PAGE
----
If you thought sanitized, mall-friendly “screamo” was a phenomenon limited to Orange County, think again. Much to the delight of angsty altteens across the pond, the U.K. has spawned its very own mediocre emo scene, starring a Welsh quintet known as Funeral for a Friend. Just like its Yankee counterparts, FFAF comes complete with all the necessary accouterments: the shaggy, dyed-black haircuts; the Chuck Taylors; the forlorn puppy-dog eyes that drive little girls wild. And don't forget the music: lyrics with the emotional IQ of that bad poetry you wrote during seventh grade laid over a shabby singsong that passes for a melody. Granted, with epic choruses, crunchy guitars, and slick production, FFAF's debut, Casually Dressed and Deep in Conversation, does the whole tortured/distressed thing better than a lot of other entries. So if you're into that, get your Dickies-clad ass to this all-ages show at the Pound-SF on Friday, Jan. 7; call 826-5009 or visit www.poundsf.com for more info.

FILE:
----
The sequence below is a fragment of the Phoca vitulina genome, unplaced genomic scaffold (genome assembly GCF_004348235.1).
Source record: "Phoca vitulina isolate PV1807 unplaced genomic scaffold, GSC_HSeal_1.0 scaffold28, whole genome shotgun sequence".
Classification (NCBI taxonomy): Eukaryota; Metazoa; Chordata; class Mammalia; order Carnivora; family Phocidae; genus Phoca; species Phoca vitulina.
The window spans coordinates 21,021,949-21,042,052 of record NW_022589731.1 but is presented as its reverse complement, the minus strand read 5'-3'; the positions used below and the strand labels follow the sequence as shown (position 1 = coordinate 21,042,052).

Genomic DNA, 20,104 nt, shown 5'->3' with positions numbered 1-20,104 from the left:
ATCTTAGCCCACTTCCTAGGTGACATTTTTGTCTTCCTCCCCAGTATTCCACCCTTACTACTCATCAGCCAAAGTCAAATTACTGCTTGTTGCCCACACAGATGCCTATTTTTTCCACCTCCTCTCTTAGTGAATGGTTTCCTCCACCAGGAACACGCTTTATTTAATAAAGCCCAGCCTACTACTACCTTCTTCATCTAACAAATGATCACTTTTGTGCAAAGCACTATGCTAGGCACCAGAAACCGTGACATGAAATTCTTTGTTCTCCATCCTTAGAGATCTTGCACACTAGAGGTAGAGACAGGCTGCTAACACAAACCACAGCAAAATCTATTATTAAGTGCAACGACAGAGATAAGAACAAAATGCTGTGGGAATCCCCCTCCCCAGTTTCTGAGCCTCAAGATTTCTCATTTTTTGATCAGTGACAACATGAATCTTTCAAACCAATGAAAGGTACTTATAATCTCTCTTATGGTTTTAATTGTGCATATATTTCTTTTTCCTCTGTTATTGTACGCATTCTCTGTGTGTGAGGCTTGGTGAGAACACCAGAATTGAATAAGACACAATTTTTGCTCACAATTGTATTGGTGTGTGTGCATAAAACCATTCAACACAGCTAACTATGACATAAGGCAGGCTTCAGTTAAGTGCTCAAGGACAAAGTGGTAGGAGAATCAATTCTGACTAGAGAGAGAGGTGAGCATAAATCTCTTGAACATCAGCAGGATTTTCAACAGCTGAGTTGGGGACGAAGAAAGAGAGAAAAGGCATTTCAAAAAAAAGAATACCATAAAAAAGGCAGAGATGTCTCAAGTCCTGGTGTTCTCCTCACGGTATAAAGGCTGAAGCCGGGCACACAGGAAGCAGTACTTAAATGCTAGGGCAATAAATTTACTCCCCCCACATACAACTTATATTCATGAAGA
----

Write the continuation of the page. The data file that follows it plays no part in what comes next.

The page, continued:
— Maya Kroth
Not all musical supergroups pass muster. Velvet Revolver is a bit shriveled and disheveled, Zwan couldn't even get its engine started, and the New Pornographers are simply too polite. Thank heavens for Banyan , an all-star lineup of talented punk and alternative rock heroes whose skills combine to form a Voltron-like supergroup that explores the messy intersection among punk, rock, and free jazz. Banyan was first established in 1997 by drummer Stephen Perkins (Jane's Addiction), bassist Mike Watt (Minutemen, Firehose), guitar god Nels Cline (Nels Cline Singers), and keyboardist Money Mark (Beastie Boys). The latter has departed, but trumpet player Willie Waldman as well as “action painter” Norton Wisdom have been added to bolster what is now predominantly a live project (check out the recently released Live at Perkins' Palace). Banyan invents raucous, free-form instrumental jams at 12 Galaxies on Saturday, Jan. 8; call 970-9777 or visit www.12galaxies.com for more info.
— Tamara Palmer